A drug driver who killed an academic cyclist as he attempted to escape a police chase has been jailed for 10 years.
Dr Andrew Platten, 55, was cycling in Bingley, when he was hit by Akash Rashid.
The driver, 22, from Heaton, pleaded guilty to causing the death of a cyclist, one of four charges relating to the offence.
Sentencing, Judge David Hatton QC described the 22-year-old's driving as “grotesque”, according to the BBC.
"You drove in such a manner that you lost control of your vehicle and took away a life when you struck a cyclist causing him devastating injuries and instantaneous death," he said.
Rashid admitted causing death by dangerous driving, driving without a full licence and without insurance and driving while under the influence of drugs.
He also admitted supplying cannabis and possessing cannabis with intent to supply and an unrelated assault offence.
As we reported last month, Rashid was driving his Vauxhall Vectra without a licence, without insurance and while unfit through drugs. He was attempting to escape from a police chase when he mowed down Dr Platten.
West Yorkshire Police said officers had tried to stop the car after seeing the driver "acting suspiciously”.
They had spotted him dealing drugs to students, but he attempted to escape when they approached him.
Rashid was told the usual sentence would have been 12 years but it was reduced to nine due to his guilty plea.
He was given an additional six months for the drug offences and a further six months for the assault case and banned from driving for eight years.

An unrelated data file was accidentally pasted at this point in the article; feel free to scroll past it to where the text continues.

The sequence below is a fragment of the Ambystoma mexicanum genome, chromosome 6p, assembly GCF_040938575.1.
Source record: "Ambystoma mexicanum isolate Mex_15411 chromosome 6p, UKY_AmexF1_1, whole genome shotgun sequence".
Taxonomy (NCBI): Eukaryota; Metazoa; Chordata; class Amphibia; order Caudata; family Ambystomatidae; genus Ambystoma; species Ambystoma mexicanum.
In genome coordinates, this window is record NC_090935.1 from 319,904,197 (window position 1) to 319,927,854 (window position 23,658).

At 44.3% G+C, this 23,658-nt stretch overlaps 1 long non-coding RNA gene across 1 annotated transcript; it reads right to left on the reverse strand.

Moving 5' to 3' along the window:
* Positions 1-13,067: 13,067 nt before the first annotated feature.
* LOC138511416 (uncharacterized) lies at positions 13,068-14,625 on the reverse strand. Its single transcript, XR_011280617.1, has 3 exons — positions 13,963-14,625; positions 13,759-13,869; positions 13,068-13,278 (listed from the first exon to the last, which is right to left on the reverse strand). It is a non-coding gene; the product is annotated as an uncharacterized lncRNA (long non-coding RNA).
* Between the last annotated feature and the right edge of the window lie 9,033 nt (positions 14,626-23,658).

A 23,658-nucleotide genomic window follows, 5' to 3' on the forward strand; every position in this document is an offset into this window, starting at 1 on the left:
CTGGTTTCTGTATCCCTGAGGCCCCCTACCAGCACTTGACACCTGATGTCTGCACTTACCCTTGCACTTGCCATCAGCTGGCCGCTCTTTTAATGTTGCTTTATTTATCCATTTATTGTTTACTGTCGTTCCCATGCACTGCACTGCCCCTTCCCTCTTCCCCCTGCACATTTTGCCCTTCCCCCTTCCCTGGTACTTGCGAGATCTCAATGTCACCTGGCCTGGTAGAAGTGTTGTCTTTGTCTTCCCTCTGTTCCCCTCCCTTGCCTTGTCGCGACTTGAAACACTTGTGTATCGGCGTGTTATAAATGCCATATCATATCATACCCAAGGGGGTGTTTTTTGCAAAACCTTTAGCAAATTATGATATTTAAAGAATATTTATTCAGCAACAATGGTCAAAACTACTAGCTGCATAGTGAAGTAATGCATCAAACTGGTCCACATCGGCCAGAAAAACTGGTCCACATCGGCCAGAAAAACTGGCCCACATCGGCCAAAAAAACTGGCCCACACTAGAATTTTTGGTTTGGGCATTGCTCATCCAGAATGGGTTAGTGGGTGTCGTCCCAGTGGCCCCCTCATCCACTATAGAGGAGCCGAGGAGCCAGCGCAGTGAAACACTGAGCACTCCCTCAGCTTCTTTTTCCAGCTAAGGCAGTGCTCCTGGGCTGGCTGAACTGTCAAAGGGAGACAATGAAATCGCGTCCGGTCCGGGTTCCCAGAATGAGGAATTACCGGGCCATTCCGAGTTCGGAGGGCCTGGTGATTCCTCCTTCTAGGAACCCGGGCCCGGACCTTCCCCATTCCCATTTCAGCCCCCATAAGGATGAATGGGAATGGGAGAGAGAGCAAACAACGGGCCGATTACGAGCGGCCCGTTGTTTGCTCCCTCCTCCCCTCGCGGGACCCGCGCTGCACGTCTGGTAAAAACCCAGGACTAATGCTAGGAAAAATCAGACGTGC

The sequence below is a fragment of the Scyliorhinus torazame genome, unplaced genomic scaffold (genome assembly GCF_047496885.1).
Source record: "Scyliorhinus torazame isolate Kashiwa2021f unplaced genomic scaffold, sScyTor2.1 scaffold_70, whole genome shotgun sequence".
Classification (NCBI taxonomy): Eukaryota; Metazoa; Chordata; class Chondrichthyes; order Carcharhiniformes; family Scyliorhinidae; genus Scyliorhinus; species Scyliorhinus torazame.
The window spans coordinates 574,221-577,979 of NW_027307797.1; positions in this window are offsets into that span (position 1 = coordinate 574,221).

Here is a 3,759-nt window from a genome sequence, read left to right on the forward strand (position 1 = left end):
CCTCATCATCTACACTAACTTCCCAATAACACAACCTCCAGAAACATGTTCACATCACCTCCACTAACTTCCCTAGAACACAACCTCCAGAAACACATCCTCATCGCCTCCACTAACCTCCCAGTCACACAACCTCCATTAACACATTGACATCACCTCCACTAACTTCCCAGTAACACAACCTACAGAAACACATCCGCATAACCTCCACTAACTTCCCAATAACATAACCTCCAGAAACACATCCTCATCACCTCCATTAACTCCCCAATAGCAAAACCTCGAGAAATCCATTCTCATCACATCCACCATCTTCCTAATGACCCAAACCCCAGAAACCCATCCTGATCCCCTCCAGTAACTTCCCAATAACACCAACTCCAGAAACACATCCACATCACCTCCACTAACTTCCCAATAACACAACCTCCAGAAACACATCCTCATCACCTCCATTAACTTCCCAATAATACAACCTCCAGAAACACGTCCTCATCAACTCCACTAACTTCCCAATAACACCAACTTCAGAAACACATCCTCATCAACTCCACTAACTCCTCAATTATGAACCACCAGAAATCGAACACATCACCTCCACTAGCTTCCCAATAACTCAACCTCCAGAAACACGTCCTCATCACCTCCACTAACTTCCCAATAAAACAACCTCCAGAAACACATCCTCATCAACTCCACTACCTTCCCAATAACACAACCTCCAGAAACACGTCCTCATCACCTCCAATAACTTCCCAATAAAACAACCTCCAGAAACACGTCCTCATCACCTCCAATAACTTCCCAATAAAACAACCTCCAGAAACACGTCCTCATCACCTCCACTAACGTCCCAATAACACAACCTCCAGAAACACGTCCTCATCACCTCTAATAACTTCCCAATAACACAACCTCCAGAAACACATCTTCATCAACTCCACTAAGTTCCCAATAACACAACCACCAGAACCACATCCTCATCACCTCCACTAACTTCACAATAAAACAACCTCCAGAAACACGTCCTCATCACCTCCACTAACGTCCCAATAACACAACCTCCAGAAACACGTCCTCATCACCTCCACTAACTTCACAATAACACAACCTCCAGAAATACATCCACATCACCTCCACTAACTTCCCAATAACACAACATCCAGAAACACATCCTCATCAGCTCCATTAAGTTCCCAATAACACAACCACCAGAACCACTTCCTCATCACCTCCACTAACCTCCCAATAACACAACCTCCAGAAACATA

Dr Platten worked at Leeds Beckett University, where he worked in the Faculty of Arts, Environment and Technology.
In a statement, his family said: "Andrew excelled as a respected and dedicated academic, with a love for art, poetry and music. For anyone that knew him, cycling was his true passion as he became a recognised competitive rider on the roads.
"Most importantly he was a loved friend, loyal brother and uncle, loving partner and a truly inspirational father. He will be deeply missed, but he has left his stamp on all who met him.
"He will always be cherished and never forgotten, living on in all our hearts."
After an unpromising start, having to be bribed by her parents to learn to ride without stabilisers, Sarah became rather keener on cycling in her university years, and was eventually persuaded to upgrade to proper road cycling by the prospect of a shiny red Italian bike, which she promptly destroyed by trapping a pair of knickers in the rear derailleur. Sarah writes about about cycling every weekend on road.cc.